Introduction: Patients with heart failure (HF) report that good health-related quality of life (HRQOL) is more valuable than longer survival, and improvement in HRQOL after discharge has been associated with lower rates of hospitalization. However, HRQOL in patients with HF is remarkably poorer than that in patients with other chronic diseases. To improve HRQOL effectively, it is critical to examine comprehensive modifiable predictors. However, to our knowledge, this has not been examined in patients with HF.
Purpose: To examine baseline psychosocial, behavioral, and physical predictors of HRQOL at 12 months in patients with HF.
Methods: We collected data on HRQOL at 12 months using the Minnesota Living with Heart Failure Questionnaire and other data at baseline from 94 patients with HF (mean age 58 ± 14 years). We collected data on all psychosocial variables, one behavioral variable, and one physical variable using questionnaires: depressive symptoms (Patient Health Questionnaire), perceived control (Control Attitudes Scale-Revised), social support (Multidimensional Scale of Perceived Social Support), self-care management (Self-care management subscale of the Self-Care of Heart Failure Index), and HF symptoms (Symptom Status Questionnaire-HF). We assessed one physical factor (New York Heart Association [NYHA] functional class) using in-depth interview. We assessed two behavioral factors using objective measures: medication adherence (Micro-Electro-Mechanical Systems) and sodium intake (24-hour urine). Covariates were age and comorbidity. Multiple regression analysis was used to address the purpose.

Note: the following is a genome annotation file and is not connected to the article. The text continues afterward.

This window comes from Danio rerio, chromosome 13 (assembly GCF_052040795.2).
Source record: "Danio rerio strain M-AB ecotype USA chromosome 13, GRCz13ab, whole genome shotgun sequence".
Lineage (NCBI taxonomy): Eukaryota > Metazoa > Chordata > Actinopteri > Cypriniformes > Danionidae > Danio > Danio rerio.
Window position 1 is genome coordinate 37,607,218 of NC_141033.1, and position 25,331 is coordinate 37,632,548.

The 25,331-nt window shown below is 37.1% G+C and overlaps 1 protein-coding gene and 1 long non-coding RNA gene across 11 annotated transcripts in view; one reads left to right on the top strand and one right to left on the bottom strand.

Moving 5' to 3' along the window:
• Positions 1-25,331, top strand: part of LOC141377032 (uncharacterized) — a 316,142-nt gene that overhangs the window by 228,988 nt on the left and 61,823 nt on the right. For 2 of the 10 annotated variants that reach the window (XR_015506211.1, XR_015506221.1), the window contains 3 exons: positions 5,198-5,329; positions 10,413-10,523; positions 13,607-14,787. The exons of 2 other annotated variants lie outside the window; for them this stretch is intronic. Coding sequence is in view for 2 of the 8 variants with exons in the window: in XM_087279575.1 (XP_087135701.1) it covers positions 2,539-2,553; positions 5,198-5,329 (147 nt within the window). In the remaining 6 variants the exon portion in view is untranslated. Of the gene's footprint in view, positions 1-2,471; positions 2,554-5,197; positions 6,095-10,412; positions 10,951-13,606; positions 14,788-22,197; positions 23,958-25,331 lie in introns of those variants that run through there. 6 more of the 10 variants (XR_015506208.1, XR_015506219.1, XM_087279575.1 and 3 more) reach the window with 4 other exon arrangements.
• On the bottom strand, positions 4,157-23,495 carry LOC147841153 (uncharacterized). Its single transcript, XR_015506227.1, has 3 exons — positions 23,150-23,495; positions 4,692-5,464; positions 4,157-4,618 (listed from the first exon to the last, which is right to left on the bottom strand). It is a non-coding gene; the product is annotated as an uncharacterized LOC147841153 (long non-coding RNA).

Results: After controlling for covariates, among multidimensional psychosocial, behavioral, and physical variables, 3 modifiable factors (medication adherence [p = .001], HF symptoms [p = .011], and NYHA functional class [p < .001]) significantly predicted 12-month HRQOL (F = 11.853, R2 = .59, p < .001).
Conclusion: The findings of this study demonstrate multidimensional, modifiable predictors that interventions can target to improve HRQOL. Clinicians and researchers can target improvement in self-care, HF symptoms, and NYHA functional class to improve HRQOL, and, in turn, to reduce hospitalization rates.